Few people who serve the time admit they did the crime. And one of my loyal readers is no exception.
William Ferguson, 61, who grew up in Cuyahoga Falls and graduated from the University of Akron before moving to Arizona, was quoted extensively in a recent column about license plates.
Little did I know he had been making them.
Another reader knew the connection and clued me in. Turns out Ferguson served 16 years for being part of a conspiracy to rob an armored car. The driver was killed, and a trio of thieves drove off with nearly a million dollars.
“Congratulations,” Ferguson said in an email. “I haven’t talked to any reporter since I was arrested in February of 1995, despite several attempts on their parts, the main reason being that the very first reporter who shoved a microphone in my face asked, ‘Did you think you could get away with it?’ Naturally there is no answer.”
The story didn’t get much ink around here, but it was big, big news out there. For years Arizona papers were filled with stories about the bizarre plot, which involved two former prison guards and a former Phoenix police officer — Ferguson.
The shooting took place about 1:30 p.m. on the Monday after Thanksgiving in 1994, at Arrowhead Mall in Glendale, a suburb of Phoenix.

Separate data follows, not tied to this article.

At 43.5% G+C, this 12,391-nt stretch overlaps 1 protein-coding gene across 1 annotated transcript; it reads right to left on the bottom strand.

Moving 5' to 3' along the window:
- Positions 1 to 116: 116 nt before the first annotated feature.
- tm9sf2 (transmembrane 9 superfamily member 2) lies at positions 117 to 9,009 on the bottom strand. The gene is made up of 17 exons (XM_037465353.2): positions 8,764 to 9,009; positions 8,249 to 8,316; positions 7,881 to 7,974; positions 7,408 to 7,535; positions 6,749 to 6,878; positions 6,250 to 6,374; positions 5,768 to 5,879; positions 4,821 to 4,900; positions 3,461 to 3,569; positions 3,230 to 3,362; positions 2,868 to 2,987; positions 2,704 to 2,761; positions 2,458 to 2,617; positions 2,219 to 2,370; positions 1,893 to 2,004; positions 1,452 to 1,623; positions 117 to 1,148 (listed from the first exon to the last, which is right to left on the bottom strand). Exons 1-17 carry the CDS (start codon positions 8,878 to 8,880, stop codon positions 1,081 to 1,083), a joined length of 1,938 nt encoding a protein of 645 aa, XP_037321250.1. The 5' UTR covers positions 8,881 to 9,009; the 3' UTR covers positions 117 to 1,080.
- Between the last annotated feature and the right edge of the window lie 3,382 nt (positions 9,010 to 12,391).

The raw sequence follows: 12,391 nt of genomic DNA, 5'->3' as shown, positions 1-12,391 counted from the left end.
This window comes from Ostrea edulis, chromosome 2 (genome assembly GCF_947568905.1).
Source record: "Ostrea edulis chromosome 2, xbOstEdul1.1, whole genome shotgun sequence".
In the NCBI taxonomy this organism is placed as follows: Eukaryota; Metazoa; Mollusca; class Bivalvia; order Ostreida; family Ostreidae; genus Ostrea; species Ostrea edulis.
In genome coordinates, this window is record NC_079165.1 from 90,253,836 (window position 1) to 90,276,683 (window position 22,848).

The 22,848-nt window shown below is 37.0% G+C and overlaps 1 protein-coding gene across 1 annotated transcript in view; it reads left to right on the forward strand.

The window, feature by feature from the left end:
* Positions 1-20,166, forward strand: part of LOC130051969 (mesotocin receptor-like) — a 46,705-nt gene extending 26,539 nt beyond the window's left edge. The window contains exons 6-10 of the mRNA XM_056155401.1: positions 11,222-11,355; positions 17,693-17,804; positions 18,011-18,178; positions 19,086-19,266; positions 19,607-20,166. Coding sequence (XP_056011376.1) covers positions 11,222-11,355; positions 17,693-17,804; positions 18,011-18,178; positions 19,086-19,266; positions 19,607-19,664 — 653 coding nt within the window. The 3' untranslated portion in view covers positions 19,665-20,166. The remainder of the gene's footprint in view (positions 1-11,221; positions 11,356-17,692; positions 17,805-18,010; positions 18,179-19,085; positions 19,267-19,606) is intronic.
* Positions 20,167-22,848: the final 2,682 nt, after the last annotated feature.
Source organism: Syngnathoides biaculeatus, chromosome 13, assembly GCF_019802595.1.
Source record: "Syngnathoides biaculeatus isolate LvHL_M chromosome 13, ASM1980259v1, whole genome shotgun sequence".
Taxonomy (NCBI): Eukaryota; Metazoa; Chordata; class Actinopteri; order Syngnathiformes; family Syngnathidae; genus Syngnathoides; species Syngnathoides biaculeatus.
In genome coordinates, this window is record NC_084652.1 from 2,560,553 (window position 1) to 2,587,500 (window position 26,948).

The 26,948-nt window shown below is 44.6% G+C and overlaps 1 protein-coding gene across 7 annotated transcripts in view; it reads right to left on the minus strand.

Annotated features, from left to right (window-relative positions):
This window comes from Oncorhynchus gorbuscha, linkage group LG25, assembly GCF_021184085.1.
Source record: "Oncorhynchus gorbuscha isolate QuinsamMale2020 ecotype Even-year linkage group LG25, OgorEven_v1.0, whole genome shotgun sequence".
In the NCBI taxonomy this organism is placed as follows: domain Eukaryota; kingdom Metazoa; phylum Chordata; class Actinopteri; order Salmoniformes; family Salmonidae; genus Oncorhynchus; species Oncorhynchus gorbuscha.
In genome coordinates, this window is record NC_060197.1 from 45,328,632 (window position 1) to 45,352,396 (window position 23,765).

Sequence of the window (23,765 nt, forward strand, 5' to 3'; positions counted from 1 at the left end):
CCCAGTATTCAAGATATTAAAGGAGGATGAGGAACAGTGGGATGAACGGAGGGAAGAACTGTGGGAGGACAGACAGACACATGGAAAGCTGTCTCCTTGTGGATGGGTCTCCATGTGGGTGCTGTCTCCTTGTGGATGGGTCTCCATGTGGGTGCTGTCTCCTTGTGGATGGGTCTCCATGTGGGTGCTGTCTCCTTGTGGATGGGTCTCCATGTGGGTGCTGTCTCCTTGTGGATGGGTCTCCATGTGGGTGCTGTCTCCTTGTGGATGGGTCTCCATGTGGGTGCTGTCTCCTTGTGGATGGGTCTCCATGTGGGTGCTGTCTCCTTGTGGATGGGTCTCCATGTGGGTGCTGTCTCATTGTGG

Here’s the version of events the jury believed:
An armored van owned by Wells Fargo stopped behind Dillard’s, and one of its two occupants went inside.
The driver, John Magoch, stayed in the van. He was a smoker, and when he lit up, he opened his door about 8 inches to get better ventilation. (The windows in an armored car don’t roll down.)
That provided an opening for ex-corrections officer Timothy Ring, an expert marksman who was lurking in the parking lot with a rifle. He shot Magoch in the head from 40 yards away.
Another conspirator was James Greenham, who shoved Magoch onto the passenger’s side, got behind the wheel and drove off. Ring and our man from the Falls followed in their own vehicles.
Afterward they rendezvoused in a church parking lot in Sun City, where they loaded about $563,000 in bills into Ring’s truck, a small red Toyota pickup, and $271,000 in checks, which they later burned. They left behind $132,000 in coins — along with the dead body.
Here’s Ferguson’s version:
He was home watching TV.
Ferguson says investigators and prosecutors were so eager to solve the high-profile case, they consistently adjusted the “facts” to fit their storyline, as well as doing everything in their power to protect a former felon whom they had long used as a paid informant.
During a lengthy phone interview, Ferguson rattles off a string of examples he says illustrate investigative work that was shoddy at best and purposely misleading at worst — an obvious suspect ignored, people changing their stories, prosecutors withholding evidence.
He says he knew the convicted triggerman from his days as a cop. Ferguson grew close to the owner of a gun shop on his beat, and “Tim Ring ended up being one of the guys who hung around [the gun shop] during the day.